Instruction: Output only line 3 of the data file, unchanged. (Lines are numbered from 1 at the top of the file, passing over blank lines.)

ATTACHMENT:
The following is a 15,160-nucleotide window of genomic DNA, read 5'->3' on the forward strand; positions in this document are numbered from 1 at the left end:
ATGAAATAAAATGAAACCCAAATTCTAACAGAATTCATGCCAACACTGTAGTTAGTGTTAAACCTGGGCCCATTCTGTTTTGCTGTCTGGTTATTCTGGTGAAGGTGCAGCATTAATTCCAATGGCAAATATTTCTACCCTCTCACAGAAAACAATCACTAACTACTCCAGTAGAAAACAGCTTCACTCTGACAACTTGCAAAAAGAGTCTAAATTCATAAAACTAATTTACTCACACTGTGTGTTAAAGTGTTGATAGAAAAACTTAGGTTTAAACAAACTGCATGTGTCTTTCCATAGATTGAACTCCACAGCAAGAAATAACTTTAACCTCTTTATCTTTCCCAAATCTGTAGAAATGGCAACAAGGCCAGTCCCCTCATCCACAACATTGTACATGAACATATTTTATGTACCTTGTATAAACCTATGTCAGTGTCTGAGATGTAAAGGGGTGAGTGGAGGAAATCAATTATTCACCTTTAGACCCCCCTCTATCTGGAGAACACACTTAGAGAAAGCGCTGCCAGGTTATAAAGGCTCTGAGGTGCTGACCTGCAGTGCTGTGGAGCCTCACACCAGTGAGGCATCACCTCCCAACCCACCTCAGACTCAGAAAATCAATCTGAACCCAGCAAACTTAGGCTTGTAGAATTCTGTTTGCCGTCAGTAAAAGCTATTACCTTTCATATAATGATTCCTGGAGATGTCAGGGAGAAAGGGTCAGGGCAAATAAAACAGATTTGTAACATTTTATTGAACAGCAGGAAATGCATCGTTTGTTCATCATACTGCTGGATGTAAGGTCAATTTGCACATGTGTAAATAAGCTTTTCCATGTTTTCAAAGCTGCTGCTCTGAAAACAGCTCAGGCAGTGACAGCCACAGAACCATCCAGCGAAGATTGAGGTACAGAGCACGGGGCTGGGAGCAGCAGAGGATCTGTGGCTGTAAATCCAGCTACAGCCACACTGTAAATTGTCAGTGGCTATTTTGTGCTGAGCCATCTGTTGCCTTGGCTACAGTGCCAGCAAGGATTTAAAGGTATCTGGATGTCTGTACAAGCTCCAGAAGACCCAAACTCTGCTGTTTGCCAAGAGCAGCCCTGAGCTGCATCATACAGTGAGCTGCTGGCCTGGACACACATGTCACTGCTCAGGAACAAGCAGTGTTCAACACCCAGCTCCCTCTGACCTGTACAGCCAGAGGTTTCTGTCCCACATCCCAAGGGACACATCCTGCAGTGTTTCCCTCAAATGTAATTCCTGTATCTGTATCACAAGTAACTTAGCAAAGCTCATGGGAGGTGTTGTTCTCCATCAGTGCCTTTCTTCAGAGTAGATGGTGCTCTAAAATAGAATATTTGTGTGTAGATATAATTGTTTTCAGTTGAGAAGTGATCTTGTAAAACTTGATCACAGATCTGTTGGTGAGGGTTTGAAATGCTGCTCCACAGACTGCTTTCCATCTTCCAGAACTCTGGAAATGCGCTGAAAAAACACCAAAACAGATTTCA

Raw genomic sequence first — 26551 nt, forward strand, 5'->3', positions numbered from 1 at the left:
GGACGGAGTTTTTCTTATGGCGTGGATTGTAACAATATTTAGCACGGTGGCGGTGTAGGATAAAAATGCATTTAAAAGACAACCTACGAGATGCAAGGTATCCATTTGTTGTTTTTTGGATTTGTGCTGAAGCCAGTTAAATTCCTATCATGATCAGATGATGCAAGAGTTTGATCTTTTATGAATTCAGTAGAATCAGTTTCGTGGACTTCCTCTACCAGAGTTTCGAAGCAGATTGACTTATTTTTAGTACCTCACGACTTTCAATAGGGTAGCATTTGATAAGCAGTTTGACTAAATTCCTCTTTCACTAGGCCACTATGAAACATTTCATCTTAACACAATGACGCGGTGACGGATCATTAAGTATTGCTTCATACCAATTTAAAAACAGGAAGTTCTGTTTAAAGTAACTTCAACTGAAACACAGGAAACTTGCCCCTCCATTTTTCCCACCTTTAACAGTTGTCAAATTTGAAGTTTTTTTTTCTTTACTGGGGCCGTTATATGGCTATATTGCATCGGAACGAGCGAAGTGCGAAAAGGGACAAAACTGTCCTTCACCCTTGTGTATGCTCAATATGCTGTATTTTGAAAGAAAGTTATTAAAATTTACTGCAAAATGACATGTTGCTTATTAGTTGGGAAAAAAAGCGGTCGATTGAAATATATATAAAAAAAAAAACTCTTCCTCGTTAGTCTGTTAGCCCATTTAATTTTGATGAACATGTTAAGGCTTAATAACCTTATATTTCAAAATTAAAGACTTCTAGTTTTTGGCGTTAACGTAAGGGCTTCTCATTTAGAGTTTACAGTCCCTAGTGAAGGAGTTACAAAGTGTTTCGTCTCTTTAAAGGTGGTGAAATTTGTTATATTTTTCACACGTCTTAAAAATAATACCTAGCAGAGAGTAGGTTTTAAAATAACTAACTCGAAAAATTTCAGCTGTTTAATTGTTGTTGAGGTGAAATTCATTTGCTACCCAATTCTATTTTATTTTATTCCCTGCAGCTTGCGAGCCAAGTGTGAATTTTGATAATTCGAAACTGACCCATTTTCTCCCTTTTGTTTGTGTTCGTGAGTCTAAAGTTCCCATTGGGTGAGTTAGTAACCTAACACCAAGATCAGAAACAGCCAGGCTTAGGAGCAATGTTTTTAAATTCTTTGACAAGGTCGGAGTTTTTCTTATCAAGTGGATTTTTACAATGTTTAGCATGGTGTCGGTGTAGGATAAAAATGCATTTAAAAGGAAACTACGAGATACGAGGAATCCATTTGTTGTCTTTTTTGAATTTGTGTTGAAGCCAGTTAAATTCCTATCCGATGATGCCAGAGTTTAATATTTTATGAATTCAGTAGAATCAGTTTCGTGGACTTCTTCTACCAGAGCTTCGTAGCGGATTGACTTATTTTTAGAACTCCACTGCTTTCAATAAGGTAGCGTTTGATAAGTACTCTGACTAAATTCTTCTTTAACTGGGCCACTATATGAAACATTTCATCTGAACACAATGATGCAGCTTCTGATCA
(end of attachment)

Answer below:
Raw genomic sequence first — 26551 nt, forward strand, 5'->3', positions numbered from 1 at the left: